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Finishing High School and Starting College: Do Catholic Schools Make a Difference?

Finishing High School and Starting College: Do Catholic Schools Make a Difference? Abstract In this paper, we consider two measures of the relative effectiveness of public and Catholic schools: finishing high school and starting college. These measures are potentially more important indicators of school quality than standardized test scores in light of the economic consequences of obtaining more education. Single-equation estimates suggest that for the typical student, attending a Catholic high school raises the probability of finishing high school or entering a four-year college by thirteen percentage points. In bivariate probit models we find almost no evidence that our single-equation estimates are subject to selection bias. * We wish to thank Michael Cheng, Kamala Rajamani, Andrew Kochera, and Sheila Murray for excellent research assistance, and Lawrence Katz and two anonymous referees for helpful comments. We gratefully acknowledge the National Science Foundation which has supported this work under grant SBR9409499. This content is only available as a PDF. © 1995 by the President and Fellows of Harvard College and the Massachusetts Institute of Technology http://www.deepdyve.com/assets/images/DeepDyve-Logo-lg.png The Quarterly Journal of Economics Oxford University Press

Finishing High School and Starting College: Do Catholic Schools Make a Difference?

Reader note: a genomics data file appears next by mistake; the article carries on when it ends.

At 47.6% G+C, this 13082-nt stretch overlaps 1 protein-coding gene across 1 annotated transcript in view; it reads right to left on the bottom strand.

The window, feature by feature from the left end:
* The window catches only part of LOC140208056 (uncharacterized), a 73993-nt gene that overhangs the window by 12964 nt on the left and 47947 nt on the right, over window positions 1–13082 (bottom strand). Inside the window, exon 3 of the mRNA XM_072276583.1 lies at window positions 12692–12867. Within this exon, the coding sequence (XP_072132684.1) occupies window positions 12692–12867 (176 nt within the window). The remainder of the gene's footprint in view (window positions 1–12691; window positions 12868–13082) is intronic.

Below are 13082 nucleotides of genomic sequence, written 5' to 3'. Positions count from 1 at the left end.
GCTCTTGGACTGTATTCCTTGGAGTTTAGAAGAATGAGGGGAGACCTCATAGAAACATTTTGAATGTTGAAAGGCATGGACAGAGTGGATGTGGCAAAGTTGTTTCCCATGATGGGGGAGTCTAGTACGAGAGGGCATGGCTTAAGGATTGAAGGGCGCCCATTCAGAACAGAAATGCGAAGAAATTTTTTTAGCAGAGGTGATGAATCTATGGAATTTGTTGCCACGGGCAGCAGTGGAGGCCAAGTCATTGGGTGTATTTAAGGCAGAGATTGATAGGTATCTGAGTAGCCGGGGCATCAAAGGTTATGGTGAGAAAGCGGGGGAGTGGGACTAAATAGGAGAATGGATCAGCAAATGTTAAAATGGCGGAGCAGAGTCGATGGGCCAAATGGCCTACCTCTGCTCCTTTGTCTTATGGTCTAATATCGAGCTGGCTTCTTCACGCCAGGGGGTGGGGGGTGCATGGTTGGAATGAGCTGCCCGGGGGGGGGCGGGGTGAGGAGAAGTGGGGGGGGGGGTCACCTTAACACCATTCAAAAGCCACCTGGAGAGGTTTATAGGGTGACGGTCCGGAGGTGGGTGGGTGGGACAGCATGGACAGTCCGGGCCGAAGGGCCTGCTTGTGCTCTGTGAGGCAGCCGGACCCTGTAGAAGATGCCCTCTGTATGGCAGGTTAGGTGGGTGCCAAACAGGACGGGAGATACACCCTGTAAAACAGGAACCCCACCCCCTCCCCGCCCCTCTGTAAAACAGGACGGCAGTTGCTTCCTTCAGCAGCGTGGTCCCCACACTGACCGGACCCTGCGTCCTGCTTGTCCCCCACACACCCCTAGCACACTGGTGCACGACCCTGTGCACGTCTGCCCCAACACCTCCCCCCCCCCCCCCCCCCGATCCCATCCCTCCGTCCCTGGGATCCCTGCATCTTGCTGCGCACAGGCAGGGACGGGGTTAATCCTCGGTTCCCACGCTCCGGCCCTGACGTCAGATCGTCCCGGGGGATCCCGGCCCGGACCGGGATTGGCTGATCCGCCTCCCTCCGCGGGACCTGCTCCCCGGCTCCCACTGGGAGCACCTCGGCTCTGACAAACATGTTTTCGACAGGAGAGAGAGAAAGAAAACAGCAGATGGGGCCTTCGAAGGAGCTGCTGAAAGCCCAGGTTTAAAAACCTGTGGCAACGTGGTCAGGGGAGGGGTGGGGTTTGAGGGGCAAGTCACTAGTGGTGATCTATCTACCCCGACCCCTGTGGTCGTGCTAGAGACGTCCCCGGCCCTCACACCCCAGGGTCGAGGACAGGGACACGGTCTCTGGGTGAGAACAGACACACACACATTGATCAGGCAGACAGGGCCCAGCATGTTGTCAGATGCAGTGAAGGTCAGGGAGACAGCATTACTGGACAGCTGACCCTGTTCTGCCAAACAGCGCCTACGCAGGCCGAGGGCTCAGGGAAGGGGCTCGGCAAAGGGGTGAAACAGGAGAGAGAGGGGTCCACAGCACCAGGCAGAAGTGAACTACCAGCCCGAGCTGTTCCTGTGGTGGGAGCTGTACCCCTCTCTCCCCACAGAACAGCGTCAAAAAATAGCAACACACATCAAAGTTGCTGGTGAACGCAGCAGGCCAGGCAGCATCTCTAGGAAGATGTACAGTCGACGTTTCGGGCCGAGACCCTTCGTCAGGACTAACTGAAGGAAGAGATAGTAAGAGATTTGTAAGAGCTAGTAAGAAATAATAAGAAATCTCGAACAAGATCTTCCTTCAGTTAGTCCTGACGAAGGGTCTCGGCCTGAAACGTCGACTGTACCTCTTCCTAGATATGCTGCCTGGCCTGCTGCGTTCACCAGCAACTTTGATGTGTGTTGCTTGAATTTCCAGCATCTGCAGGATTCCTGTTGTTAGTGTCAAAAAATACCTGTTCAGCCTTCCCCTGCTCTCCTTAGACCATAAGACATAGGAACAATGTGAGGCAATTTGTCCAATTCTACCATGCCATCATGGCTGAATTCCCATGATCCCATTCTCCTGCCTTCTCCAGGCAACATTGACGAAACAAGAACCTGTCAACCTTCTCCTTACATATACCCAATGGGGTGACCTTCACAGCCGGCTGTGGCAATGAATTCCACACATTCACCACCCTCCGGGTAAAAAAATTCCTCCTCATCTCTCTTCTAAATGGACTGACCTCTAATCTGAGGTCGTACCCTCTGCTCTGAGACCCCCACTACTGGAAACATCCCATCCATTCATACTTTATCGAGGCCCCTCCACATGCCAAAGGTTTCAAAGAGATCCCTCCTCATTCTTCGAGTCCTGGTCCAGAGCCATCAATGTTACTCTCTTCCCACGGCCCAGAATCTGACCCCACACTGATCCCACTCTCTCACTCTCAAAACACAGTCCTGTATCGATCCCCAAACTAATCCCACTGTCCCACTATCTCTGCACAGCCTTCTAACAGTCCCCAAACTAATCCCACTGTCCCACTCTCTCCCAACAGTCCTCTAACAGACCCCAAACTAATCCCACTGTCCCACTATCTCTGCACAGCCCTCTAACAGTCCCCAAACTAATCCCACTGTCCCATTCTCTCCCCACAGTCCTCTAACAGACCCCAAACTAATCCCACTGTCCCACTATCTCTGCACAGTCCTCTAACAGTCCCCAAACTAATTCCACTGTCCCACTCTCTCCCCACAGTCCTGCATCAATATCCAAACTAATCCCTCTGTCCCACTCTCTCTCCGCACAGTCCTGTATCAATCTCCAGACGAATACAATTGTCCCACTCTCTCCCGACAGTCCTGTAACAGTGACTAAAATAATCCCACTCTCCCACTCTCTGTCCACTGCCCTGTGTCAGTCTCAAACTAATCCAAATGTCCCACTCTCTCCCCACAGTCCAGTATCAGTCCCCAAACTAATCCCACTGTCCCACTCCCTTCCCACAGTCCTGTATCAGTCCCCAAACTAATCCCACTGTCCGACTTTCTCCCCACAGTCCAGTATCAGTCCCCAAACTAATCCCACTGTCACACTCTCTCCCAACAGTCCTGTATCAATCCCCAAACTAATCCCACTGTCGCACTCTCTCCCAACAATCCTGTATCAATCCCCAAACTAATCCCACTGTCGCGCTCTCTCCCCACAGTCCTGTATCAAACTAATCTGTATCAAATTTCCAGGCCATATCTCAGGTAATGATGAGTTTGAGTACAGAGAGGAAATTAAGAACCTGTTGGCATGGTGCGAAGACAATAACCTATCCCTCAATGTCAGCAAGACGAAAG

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References (47)

Publisher
Oxford University Press
Copyright
© 1995 by the President and Fellows of Harvard College and the Massachusetts Institute of Technology
ISSN
0033-5533
eISSN
1531-4650
DOI
10.2307/2946645
Publisher site
See Article on Publisher Site

Abstract

Abstract In this paper, we consider two measures of the relative effectiveness of public and Catholic schools: finishing high school and starting college. These measures are potentially more important indicators of school quality than standardized test scores in light of the economic consequences of obtaining more education. Single-equation estimates suggest that for the typical student, attending a Catholic high school raises the probability of finishing high school or entering a four-year college by thirteen percentage points. In bivariate probit models we find almost no evidence that our single-equation estimates are subject to selection bias. * We wish to thank Michael Cheng, Kamala Rajamani, Andrew Kochera, and Sheila Murray for excellent research assistance, and Lawrence Katz and two anonymous referees for helpful comments. We gratefully acknowledge the National Science Foundation which has supported this work under grant SBR9409499. This content is only available as a PDF. © 1995 by the President and Fellows of Harvard College and the Massachusetts Institute of Technology

Journal

The Quarterly Journal of EconomicsOxford University Press

Published: Nov 1, 1995

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